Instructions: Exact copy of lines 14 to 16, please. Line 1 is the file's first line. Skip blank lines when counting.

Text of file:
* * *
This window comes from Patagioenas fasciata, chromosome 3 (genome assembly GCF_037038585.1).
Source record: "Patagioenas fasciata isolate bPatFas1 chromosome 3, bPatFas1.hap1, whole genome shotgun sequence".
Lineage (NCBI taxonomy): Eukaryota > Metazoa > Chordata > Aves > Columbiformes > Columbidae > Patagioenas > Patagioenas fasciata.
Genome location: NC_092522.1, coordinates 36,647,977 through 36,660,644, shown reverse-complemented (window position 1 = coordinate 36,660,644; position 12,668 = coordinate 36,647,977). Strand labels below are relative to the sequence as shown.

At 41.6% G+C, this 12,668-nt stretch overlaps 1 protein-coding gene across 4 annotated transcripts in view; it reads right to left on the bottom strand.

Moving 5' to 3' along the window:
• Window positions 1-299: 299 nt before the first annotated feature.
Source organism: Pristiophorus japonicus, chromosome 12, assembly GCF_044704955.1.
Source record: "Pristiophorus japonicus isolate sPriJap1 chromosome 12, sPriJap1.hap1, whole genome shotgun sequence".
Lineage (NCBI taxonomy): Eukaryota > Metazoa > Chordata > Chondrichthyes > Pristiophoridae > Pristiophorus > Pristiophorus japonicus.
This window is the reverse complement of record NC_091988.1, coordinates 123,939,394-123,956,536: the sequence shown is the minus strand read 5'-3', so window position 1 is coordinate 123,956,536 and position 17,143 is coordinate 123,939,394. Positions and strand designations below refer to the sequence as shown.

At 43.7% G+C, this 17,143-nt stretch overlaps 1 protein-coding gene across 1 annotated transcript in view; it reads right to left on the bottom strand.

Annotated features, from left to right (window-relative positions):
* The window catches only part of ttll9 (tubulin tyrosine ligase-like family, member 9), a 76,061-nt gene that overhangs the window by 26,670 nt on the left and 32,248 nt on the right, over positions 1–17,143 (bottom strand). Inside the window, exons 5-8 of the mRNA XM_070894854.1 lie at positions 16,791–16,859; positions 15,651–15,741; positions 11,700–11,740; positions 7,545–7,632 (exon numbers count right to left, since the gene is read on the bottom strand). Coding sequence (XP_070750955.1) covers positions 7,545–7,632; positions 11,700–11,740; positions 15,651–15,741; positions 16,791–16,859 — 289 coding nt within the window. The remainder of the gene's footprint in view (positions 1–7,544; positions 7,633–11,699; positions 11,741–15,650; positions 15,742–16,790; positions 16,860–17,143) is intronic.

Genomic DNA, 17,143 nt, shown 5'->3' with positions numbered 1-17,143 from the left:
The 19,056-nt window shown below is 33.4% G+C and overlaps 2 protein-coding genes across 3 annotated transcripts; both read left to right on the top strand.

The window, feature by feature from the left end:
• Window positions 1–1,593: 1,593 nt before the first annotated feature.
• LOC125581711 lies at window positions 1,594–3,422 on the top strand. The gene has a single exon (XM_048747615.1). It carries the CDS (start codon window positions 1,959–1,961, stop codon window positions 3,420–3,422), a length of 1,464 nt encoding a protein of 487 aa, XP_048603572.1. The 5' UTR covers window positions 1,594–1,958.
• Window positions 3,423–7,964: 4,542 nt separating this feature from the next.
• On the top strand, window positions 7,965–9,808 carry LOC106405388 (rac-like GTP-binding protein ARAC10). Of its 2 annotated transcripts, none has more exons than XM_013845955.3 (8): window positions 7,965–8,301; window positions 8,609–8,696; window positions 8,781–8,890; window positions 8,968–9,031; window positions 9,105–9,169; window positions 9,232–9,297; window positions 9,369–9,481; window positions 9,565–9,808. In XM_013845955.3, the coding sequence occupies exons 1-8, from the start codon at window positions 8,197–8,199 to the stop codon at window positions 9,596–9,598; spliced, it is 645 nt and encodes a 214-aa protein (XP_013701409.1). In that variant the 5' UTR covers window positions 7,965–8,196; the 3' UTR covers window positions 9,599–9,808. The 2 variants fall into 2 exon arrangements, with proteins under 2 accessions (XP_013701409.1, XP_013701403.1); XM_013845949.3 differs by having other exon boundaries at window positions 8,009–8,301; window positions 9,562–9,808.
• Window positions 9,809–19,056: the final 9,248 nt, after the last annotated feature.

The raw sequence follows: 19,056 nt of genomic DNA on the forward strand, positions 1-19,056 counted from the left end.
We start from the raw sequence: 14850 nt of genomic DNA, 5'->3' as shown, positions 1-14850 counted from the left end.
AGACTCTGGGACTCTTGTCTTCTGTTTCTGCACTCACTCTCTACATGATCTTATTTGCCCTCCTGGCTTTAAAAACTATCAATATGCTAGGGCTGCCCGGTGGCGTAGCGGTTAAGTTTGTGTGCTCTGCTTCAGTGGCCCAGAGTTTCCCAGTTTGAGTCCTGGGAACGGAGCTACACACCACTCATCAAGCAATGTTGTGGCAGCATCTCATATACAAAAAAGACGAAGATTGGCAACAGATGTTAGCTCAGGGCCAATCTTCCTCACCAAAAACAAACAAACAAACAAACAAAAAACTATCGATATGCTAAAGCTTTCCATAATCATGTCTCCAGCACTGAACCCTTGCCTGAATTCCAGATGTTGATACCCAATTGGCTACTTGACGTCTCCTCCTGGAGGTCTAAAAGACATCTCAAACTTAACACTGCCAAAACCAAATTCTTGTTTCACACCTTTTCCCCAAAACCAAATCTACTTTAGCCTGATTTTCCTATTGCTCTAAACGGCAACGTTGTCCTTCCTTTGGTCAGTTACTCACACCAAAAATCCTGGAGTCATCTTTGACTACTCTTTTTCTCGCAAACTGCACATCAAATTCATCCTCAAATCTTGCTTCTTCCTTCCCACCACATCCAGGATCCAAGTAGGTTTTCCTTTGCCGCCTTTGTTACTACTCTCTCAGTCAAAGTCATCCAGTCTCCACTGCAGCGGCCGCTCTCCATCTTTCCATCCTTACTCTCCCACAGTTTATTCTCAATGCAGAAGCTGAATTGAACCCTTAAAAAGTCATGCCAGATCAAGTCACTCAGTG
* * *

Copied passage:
* The window catches only part of ttll9 (tubulin tyrosine ligase-like family, member 9), a 76,061-nt gene that overhangs the window by 26,670 nt on the left and 32,248 nt on the right, over positions 1–17,143 (bottom strand). Inside the window, exons 5-8 of the mRNA XM_070894854.1 lie at positions 16,791–16,859; positions 15,651–15,741; positions 11,700–11,740; positions 7,545–7,632 (exon numbers count right to left, since the gene is read on the bottom strand). Coding sequence (XP_070750955.1) covers positions 7,545–7,632; positions 11,700–11,740; positions 15,651–15,741; positions 16,791–16,859 — 289 coding nt within the window. The remainder of the gene's footprint in view (positions 1–7,544; positions 7,633–11,699; positions 11,741–15,650; positions 15,742–16,790; positions 16,860–17,143) is intronic.

Genomic DNA, 17,143 nt, shown 5'->3' with positions numbered 1-17,143 from the left:
The 19,056-nt window shown below is 33.4% G+C and overlaps 2 protein-coding genes across 3 annotated transcripts; both read left to right on the top strand.